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Director Siân Heder Talks 'CODA' In Massachusetts Town Where Film Takes Place

Emilia Jones in “CODA." (Apple TV+)
Emilia Jones in “CODA." (Apple TV+)

The movie “CODA” — ‘Child of Deaf Adults’ — premieres this Friday in theatres.

Directed by Siân Heder, the film is about a culturally deaf family who runs a fishing business in Gloucester, Massachusetts. High schooler Ruby, the only hearing member of the family, is torn between following her passion of singing and helping her loved ones.

“CODA does have a double meaning in the title because it’s Children of Deaf Adults, but it’s also the end of a piece of music, ” Heder says. “It’s a story about the end of childhood.”

At the end of the movie, Ruby singing Joni Mitchell’s “Both Sides, Now” on stage represents a turning point in her life, figuring out her identity outside her deaf culture.

“That’s what the movie is about,” Heder says, “it’s like once you remove yourself from your comfort zone of your identity within the people you love — how do you find your own voice?”

Teenage Ruby feels trapped by her family and responsibilities, Heder says, but she also gets a lot of self-worth from her role as an interpreter. The CODAs Heder spoke to when creating this film all reported feeling a sense of importance.

CODAs grow up in a deaf culture where American Sign Language (ASL) could be their first language, Heder says.

“[CODAs] oftentimes feel more connected to deaf culture than to hearing culture,” she says, “and there’s this strange limbo that they exist in where they’re a part of both worlds, but also a part of neither.”

She says film producer Jack Jason, a long-time interpreter to deaf actress Marlee Matlin, described his childhood as being “an electrical wire”— a conduit delivering information between these two points. He felt that he didn’t exist or know exactly who he was, Heder says.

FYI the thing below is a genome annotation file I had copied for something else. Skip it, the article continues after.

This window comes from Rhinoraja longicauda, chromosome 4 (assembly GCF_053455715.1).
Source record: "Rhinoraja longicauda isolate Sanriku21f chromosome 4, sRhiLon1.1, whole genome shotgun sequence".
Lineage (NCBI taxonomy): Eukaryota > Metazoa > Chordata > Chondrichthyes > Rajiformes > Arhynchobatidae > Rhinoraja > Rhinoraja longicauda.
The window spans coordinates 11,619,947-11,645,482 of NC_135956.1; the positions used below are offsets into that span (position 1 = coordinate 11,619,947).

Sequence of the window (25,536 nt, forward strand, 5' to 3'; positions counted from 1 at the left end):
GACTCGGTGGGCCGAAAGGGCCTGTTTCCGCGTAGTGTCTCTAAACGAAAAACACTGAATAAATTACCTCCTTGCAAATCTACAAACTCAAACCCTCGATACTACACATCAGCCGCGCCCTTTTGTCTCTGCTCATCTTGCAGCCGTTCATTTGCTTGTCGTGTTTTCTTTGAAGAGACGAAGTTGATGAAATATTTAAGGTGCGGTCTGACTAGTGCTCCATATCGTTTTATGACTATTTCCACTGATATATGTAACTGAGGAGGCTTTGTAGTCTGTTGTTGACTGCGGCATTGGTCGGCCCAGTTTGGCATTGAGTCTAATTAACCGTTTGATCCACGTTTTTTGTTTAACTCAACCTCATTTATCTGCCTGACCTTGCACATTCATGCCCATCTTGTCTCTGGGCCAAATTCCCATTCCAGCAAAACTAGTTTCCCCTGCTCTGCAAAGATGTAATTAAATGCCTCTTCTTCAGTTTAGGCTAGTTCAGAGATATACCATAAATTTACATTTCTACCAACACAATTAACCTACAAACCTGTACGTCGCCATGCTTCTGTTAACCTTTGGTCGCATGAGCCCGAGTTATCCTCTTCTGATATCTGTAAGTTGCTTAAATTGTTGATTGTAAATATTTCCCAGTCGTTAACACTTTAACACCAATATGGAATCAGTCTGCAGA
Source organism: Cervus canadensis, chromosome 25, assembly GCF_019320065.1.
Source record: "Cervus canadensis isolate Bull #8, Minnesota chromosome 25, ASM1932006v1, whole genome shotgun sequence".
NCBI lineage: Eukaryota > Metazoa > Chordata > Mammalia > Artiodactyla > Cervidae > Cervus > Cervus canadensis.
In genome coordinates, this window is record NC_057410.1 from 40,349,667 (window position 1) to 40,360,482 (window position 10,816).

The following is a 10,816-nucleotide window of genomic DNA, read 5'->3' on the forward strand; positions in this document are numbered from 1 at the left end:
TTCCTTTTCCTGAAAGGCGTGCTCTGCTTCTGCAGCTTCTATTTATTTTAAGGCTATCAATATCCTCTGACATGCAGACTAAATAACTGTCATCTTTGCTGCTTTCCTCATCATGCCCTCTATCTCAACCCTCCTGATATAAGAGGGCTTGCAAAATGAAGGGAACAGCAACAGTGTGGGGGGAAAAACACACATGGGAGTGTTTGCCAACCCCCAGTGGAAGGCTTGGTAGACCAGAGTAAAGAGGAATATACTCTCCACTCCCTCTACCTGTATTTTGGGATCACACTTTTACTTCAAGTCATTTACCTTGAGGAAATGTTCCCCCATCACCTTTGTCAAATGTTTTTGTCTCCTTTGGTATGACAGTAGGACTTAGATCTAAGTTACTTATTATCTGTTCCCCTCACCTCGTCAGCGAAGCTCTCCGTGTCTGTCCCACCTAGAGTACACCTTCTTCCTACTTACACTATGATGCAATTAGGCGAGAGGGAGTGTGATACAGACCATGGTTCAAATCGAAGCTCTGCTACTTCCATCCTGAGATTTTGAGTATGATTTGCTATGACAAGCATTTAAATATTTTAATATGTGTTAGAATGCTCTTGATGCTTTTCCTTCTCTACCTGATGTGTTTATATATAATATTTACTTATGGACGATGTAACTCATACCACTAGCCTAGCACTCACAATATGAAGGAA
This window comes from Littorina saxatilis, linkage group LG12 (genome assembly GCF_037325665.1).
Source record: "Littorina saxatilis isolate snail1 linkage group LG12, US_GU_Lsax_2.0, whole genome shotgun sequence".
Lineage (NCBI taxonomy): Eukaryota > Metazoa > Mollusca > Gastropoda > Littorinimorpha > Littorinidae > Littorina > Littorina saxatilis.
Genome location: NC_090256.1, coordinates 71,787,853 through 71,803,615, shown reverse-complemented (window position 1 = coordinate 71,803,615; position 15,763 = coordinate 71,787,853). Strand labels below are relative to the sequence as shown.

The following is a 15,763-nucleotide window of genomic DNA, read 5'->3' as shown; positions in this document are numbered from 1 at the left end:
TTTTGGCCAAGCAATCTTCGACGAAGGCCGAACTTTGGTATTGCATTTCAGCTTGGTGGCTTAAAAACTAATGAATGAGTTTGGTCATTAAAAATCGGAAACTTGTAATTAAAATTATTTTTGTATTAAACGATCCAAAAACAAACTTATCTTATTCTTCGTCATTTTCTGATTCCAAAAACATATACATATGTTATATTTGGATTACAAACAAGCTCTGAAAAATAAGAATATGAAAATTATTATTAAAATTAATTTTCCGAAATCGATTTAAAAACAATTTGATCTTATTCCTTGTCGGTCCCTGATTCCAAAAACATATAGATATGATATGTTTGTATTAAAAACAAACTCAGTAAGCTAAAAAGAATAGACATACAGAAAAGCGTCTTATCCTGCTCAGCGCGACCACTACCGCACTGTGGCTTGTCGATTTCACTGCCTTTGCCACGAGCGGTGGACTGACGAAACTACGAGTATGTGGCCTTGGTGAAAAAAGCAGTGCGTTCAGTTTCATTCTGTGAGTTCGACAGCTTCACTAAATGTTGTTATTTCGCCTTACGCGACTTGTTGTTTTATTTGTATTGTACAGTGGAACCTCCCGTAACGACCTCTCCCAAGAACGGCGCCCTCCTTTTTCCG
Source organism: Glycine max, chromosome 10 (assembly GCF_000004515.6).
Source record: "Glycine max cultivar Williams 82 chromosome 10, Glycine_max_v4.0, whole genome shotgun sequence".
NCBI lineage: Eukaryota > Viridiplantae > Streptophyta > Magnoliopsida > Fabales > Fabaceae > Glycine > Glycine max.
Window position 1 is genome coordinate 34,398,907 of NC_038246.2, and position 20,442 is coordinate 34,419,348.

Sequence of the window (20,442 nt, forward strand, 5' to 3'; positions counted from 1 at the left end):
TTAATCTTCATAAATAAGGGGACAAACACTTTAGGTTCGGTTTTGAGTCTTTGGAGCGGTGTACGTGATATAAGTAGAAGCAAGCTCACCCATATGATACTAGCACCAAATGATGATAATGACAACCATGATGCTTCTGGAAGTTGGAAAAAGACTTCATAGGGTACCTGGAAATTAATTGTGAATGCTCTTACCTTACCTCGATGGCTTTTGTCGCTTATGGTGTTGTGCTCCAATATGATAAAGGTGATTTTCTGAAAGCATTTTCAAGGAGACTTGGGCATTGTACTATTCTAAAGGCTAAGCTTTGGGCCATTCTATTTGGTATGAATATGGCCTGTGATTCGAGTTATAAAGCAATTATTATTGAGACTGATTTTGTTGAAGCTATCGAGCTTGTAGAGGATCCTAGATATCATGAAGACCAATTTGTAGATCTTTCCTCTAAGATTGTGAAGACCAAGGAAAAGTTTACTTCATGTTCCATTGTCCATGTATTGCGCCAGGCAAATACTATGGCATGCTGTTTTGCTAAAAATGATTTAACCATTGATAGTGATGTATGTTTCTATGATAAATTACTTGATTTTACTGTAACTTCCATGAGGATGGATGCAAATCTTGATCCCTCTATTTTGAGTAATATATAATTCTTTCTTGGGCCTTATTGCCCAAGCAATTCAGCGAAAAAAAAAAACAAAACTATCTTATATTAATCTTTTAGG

When creating the movie, Heder says she was looking to hire interpreters when someone on set recommended a CODA named Heather Rossi. Rossi had the same last name as the characters in the movie and was the daughter of a deaf fisherman — a moment Heder referred to as “movie magic.”

“He had a boat that he named Deaf Boater,” Heder says. “ The reason he named it Deaf Boater is if he ever had an encounter with the Coast Guard, [they] would see the name of the boat and know that in a boarding situation, he might not be responding.”

Watch on YouTube.

In one scene, the father and son go out to the boat without Ruby and get radioed in by the harbourmaster, who is trying to get their attention. They don’t hear the radio and the situation builds up to a gripping scene.

As tension grows, the father and son are unaware of what’s happening. Heder says she wanted the scene to address what happens when deaf people encounter law enforcement. Officers often lack proper training to communicate with someone who is deaf, she says.

“When [officers] see someone not responding or not following directions,” Heder says, “it can go to a really bad place — it can escalate very quickly.”

Heder hopes the film normalizes deaf families and feels universal. The family in the movie is a hilarious, weird, quirky bunch who also have fights and laughs, she says.

“Hopefully people will watch this family and just feel like ‘oh this feels like my family’ and that the difference is they’re deaf but they’re not other in any other way,” she says.

Bringing “CODA” to life has been a gift, Heder says. Even if the film was never released, she says it would have still been a complete experience for her.

“The friends that I’ve made, the relationships that I have,” Heder says. “We were telling the story about a family — we became a family making the film.”


Emiko Tamagawa produced this interview and edited it for broadcast with Todd MundtCamila Beiner adapted this interview for the web, and transcribed the extended version with Xcaret Nuñez.

Full Transcript Of Host Robin Young’s Conversation With Director Siân Heder


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This article was originally published on WBUR.org.

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